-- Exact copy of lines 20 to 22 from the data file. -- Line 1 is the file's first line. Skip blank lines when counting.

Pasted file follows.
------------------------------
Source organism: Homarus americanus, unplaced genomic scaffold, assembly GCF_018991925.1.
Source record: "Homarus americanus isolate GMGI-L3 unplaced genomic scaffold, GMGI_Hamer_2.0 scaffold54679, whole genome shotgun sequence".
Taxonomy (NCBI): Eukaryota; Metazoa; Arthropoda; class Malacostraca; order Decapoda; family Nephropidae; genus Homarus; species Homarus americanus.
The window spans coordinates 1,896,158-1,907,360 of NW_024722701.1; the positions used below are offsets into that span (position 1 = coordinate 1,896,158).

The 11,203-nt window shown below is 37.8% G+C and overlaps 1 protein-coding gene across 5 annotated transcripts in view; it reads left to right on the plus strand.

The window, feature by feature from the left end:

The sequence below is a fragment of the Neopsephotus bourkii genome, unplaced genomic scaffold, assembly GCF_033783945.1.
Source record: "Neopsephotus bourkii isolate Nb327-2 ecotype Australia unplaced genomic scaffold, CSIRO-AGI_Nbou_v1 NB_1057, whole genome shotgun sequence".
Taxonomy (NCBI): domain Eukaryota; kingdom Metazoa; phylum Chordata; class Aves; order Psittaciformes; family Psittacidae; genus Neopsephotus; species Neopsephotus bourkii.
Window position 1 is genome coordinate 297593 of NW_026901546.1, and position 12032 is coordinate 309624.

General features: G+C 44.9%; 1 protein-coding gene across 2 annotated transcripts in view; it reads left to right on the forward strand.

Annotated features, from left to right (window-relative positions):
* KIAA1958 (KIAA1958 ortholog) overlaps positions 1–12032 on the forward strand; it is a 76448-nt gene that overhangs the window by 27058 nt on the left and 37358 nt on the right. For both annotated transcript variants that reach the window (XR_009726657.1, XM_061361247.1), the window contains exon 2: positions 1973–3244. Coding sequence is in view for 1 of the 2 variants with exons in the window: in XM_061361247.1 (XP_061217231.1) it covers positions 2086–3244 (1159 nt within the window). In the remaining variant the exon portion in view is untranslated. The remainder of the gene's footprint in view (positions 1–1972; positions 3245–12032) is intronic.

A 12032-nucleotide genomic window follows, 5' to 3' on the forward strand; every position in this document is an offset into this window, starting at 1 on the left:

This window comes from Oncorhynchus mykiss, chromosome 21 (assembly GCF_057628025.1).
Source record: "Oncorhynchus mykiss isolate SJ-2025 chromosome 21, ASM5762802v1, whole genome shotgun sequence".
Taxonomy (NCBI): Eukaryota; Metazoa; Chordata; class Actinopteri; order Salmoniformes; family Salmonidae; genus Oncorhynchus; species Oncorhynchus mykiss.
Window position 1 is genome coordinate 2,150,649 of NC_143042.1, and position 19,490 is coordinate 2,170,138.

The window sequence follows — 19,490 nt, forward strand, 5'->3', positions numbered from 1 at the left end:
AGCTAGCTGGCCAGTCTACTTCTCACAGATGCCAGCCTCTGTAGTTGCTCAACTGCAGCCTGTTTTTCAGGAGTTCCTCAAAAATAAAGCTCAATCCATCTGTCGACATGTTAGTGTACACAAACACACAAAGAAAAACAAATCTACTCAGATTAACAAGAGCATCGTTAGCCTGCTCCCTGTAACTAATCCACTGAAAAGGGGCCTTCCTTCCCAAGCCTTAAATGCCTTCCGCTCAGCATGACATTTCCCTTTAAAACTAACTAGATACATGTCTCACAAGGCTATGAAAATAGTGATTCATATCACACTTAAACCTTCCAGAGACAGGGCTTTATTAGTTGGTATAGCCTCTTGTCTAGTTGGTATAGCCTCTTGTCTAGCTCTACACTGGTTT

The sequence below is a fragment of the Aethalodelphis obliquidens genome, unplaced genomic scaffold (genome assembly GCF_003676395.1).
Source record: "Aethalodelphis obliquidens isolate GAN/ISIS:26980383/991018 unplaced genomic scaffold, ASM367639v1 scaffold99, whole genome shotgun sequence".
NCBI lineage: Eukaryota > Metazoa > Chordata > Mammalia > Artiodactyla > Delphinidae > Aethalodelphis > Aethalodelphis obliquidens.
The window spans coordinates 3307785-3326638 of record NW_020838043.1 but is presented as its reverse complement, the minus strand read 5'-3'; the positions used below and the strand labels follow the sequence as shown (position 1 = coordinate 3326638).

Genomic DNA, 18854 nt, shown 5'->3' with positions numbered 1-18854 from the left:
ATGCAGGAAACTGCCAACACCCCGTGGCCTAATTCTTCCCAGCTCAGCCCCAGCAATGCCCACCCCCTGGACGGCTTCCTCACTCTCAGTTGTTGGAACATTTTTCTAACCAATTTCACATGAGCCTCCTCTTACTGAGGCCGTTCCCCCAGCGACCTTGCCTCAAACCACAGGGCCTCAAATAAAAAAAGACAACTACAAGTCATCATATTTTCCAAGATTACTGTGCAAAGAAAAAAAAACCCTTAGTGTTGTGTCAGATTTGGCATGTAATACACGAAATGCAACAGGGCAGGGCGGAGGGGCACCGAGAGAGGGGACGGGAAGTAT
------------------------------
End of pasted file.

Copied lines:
AGCTAGCTGGCCAGTCTACTTCTCACAGATGCCAGCCTCTGTAGTTGCTCAACTGCAGCCTGTTTTTCAGGAGTTCCTCAAAAATAAAGCTCAATCCATCTGTCGACATGTTAGTGTACACAAACACACAAAGAAAAACAAATCTACTCAGATTAACAAGAGCATCGTTAGCCTGCTCCCTGTAACTAATCCACTGAAAAGGGGCCTTCCTTCCCAAGCCTTAAATGCCTTCCGCTCAGCATGACATTTCCCTTTAAAACTAACTAGATACATGTCTCACAAGGCTATGAAAATAGTGATTCATATCACACTTAAACCTTCCAGAGACAGGGCTTTATTAGTTGGTATAGCCTCTTGTCTAGTTGGTATAGCCTCTTGTCTAGCTCTACACTGGTTT

The sequence below is a fragment of the Aethalodelphis obliquidens genome, unplaced genomic scaffold (genome assembly GCF_003676395.1).
Source record: "Aethalodelphis obliquidens isolate GAN/ISIS:26980383/991018 unplaced genomic scaffold, ASM367639v1 scaffold99, whole genome shotgun sequence".